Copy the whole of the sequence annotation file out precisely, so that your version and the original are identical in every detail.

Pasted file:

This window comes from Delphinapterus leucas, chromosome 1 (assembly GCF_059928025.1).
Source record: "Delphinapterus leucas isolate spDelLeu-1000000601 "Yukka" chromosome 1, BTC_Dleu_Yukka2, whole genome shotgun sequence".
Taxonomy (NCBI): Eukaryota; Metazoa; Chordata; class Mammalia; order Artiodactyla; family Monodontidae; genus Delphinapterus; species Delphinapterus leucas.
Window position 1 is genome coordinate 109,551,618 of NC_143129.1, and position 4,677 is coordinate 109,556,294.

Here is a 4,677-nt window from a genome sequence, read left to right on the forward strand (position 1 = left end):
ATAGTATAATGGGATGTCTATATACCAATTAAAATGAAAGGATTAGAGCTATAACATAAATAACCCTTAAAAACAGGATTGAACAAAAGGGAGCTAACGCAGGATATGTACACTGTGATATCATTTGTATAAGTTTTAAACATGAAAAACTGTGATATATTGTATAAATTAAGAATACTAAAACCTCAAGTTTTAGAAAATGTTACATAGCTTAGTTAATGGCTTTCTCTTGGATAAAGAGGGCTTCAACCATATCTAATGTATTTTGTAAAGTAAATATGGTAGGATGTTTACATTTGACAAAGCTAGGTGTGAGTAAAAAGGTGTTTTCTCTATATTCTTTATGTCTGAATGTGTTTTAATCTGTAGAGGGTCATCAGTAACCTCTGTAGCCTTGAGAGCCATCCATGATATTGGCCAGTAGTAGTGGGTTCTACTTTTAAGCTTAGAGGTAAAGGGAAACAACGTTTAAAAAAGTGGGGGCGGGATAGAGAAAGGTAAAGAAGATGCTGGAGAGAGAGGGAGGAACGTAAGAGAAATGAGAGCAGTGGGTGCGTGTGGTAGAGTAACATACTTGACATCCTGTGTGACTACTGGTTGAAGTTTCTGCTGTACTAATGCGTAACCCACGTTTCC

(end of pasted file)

This window comes from Delphinapterus leucas, chromosome 1 (assembly GCF_059928025.1).
Source record: "Delphinapterus leucas isolate spDelLeu-1000000601 "Yukka" chromosome 1, BTC_Dleu_Yukka2, whole genome shotgun sequence".
Taxonomy (NCBI): Eukaryota; Metazoa; Chordata; class Mammalia; order Artiodactyla; family Monodontidae; genus Delphinapterus; species Delphinapterus leucas.
Window position 1 is genome coordinate 109,551,618 of NC_143129.1, and position 4,677 is coordinate 109,556,294.

Here is a 4,677-nt window from a genome sequence, read left to right on the forward strand (position 1 = left end):
ATAGTATAATGGGATGTCTATATACCAATTAAAATGAAAGGATTAGAGCTATAACATAAATAACCCTTAAAAACAGGATTGAACAAAAGGGAGCTAACGCAGGATATGTACACTGTGATATCATTTGTATAAGTTTTAAACATGAAAAACTGTGATATATTGTATAAATTAAGAATACTAAAACCTCAAGTTTTAGAAAATGTTACATAGCTTAGTTAATGGCTTTCTCTTGGATAAAGAGGGCTTCAACCATATCTAATGTATTTTGTAAAGTAAATATGGTAGGATGTTTACATTTGACAAAGCTAGGTGTGAGTAAAAAGGTGTTTTCTCTATATTCTTTATGTCTGAATGTGTTTTAATCTGTAGAGGGTCATCAGTAACCTCTGTAGCCTTGAGAGCCATCCATGATATTGGCCAGTAGTAGTGGGTTCTACTTTTAAGCTTAGAGGTAAAGGGAAACAACGTTTAAAAAAGTGGGGGCGGGATAGAGAAAGGTAAAGAAGATGCTGGAGAGAGAGGGAGGAACGTAAGAGAAATGAGAGCAGTGGGTGCGTGTGGTAGAGTAACATACTTGACATCCTGTGTGACTACTGGTTGAAGTTTCTGCTGTACTAATGCGTAACCCACGTTTCC